Once Troy had fallen, Cassandra was taken as a pallake (concubine) by King Agamemnon of Mycenae. While away at war and unknown to Agamemnon, his wife, Clytemnestra, had taken Aegisthus as her lover. Cassandra and Agamemnon are later killed by both Clytemnestra and Aegisthus. Various sources state that Cassandra and Agamemnon had twin boys, Teledamus and Pelops, who were murdered by Aegisthus.[23]

The final resting place of Cassandra is either in Amyclae or Mycenae. In Amyclae, Cassandra has statue in both there and in Leuctra. In Mycenae, German business man and pioneer archeologist Heinrich Schliemann discovered in Grave Circle A the graves of Cassandra and Agamemnon and telegraphed back to King George of Greece:

With great joy I announce to Your Majesty that I have discovered the tombs which the tradition proclaimed by Pausanias indicates to be the graves of Agamemnon, Cassandra, Eurymedon and their companions, all slain at a banquet by Clytemnestra and her lover Aegisthos.

However, it was later discovered that the graves predated the Trojan War by at least 300 years.[24]

Agamemnon by Aeschylus[edit]

Ajax taking Cassandra, tondo of a red-figure kylix by the Kodros Painter [el], c. 440–430 BC, Louvre

The play Agamemnon from Aeschylus's trilogy Oresteia depicts the king treading the scarlet cloth laid down for him, and walking offstage to his death.[25]: ln. 972  After the chorus's ode of foreboding, time is suspended in Cassandra's "mad scene".[26]: p. 11–16  She has been onstage, silent and ignored. Her madness that is unleashed now is not the physical torment of other characters in Greek tragedy, such as in Euripides' Heracles or Sophocles' Ajax.

According to author Seth Schein, two further familiar descriptions of her madness are that of Heracles in The Women of Trachis or Io in Prometheus Bound.[26]: p. 11  She speaks, disconnectedly and transcendent, in the grip of her psychic possession by Apollo,[25]: ln. 1140  witnessing past and future events. Schein says, "She evokes the same awe, horror and pity as do schizophrenics".[26]: p. 12  Cassandra is one of those "who often combine deep, true insight with utter helplessness, and who retreat into madness."

Eduard Fraenkel remarked[26]: p. 11, note 6 [27] on the powerful contrasts between declaimed and sung dialogue in this scene. The frightened and respectful chorus are unable to comprehend her. She goes to her inevitable offstage murder by Clytemnestra with full knowledge of what is to befall her.[28]: pp. 42–55 [29]: pp. 52–58 

See also[edit]


  1. ^ A snake as a source of knowledge is a recurring theme in Greek mythology, though sometimes the snake brings understanding of the language of animals rather than an ability to know the future. Likewise, prophets without honor in their own country reflect a standard narrative trope.


  1. ^ Lycophron, Alexandra 30; Pausanias, 3.19, 3.26.
  2. ^ Wilhelm Schulze, Kleine Schriften (1966), 698, J. B. Hoffmann, Glotta 28, 52
  3. ^ Edgar Howard Sturtevant, Class. Phil. 21, 248ff.
  4. ^ J. Davreux, La légende de la prophétesse Cassandre (Paris, 1942) 90ff.
  5. ^ Albert Carnoy, Les ét. class. 22, 344
  6. ^ R. S. P. Beekes, Etymological Dictionary of Greek, Brill, 2009, p. 654
  7. ^ "Online Etymology Dictionary". Online Etymology Dictionary. Archived from the original on 2019-05-01. Retrieved November 27, 2021.
  8. ^ "Apollodorus, Library, book 3, chapter 12, section 5". Retrieved 2021-11-10.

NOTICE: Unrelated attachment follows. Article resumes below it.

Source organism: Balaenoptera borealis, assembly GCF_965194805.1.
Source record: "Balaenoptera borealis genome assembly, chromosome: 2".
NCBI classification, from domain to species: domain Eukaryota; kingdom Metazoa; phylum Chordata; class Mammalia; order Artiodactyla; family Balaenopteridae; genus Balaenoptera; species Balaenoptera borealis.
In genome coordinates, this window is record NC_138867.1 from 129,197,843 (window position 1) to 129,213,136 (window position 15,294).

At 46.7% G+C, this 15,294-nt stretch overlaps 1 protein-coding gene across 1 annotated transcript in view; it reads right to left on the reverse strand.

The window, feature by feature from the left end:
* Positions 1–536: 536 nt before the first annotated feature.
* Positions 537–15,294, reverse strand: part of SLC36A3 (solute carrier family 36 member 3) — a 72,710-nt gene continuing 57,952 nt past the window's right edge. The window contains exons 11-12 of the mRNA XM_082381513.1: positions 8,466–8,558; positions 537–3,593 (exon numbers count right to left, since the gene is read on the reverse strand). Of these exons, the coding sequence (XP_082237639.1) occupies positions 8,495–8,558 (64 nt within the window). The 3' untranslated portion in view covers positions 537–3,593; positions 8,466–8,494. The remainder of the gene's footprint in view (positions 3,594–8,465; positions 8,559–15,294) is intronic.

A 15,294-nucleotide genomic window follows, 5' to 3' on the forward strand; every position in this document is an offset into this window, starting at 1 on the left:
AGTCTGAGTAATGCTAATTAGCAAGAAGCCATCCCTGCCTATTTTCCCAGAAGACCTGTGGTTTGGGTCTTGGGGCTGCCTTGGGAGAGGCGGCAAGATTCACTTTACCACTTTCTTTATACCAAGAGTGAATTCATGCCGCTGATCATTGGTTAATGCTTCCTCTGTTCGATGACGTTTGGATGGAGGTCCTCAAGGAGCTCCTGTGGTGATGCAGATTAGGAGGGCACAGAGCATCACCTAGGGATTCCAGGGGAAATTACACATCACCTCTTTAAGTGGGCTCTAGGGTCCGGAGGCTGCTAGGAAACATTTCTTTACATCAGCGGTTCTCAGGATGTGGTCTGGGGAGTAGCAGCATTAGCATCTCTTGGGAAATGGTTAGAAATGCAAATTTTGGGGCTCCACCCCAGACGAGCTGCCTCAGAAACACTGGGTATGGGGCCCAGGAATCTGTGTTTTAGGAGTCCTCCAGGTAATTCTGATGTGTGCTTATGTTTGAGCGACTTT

9. ^ Dillion, Matthew. "Kassandra: Mantic, Maenadic or Manic? Gender and the Nature of Prophetic Experience in Ancient Greece". Archived from the original on 2017-02-05. Retrieved 2021-11-27.
  10. ^ a b Trinacty, Christopher V. (2016). "CATASTROPHE IN DIALOGUE: AENEID 2 AND SENECA'S AGAMEMNON". Vergilius. 62: 108. ISSN 0506-7294. JSTOR 90001703.
  11. ^ Trinacty, Christopher V. (2016). "CATASTROPHE IN DIALOGUE: AENEID 2 AND SENECA'S AGAMEMNON". Vergilius. 62: 110–111. ISSN 0506-7294. JSTOR 90001703.
  12. ^ Aeschylus, Agamemnon 1208–1212.
  13. ^ "Cassandra". Mortal Women of the Trojan War. Stanford University. Retrieved March 24, 2014.
  14. ^ a b Bogan, Louise. "Cassandra in the Classical World". Archived from the original on 2021-11-28. Retrieved 2021-11-28.
  15. ^ a b "Cassandra". Archived from the original on 2007-02-18. Retrieved November 27, 2021.
  16. ^ "The Internet Classics Archive | The Aeneid by Virgil". Retrieved 2021-11-28.
  17. ^ "Cassandra in the Classical World". Retrieved 2014-03-24.
  18. ^ Dictys Cretensis 4.14 (Frazer, p. 95).
  19. ^ Smyrnaeus, Quintus. "THE FALL OF TROY BOOK 12". Archived from the original on 2006-11-20. Retrieved 2021-11-28.
  20. ^ "Cassandra, Ancient Princess of Troy, Priestess and Prophetess". The Role of Women in the Art of Ancient Greece. Retrieved 2021-11-28.
  21. ^ "Apollodorus, Epitome, book E, chapter 6, section 6". Retrieved 2021-11-28.
  22. ^ a b "Cassandra – Greek Mythology Link". Retrieved 2014-03-24.
  23. ^ "Pausanias, Description of Greece, Corinth, chapter 16, section 6". Retrieved 2021-11-28.
  24. ^ Harrington, Spencer P.M. (July–August 1999). "Behind the Mask of Agamemnon". Archaeological Institute of America. 52.
  25. ^ a b Agamemnon (play script) (in Greek). The chorus find her to be "crazed in mind and transported by a god"
  26. ^ a b c d Schein, Seth L. (1982). "The Cassandra Scene in Aeschylus' 'Agamemnon'". Greece & Rome. Second Series. 29 (1): 11–16. doi:10.1017/S0017383500028278.
  27. ^ Fraenkel, Eduard (1964). Kleine Beiträge zur klassische Philologie (book). Storia e letteratura (in German). Vol. I. Rome. OCLC 644504522.
  28. ^ Bernard Knox Word and Action: Essays on the Ancient theatre (Baltimore and London: Penguin) 1979
  29. ^ Anne Lebeck, The Oresteia: A study in language and structure (Washington) 1971

Primary sources[edit]

Further reading[edit]

External links[edit]

  • Media related to Cassandra at Wikimedia Commons
  • Quotations related to Cassandra at Wikiquote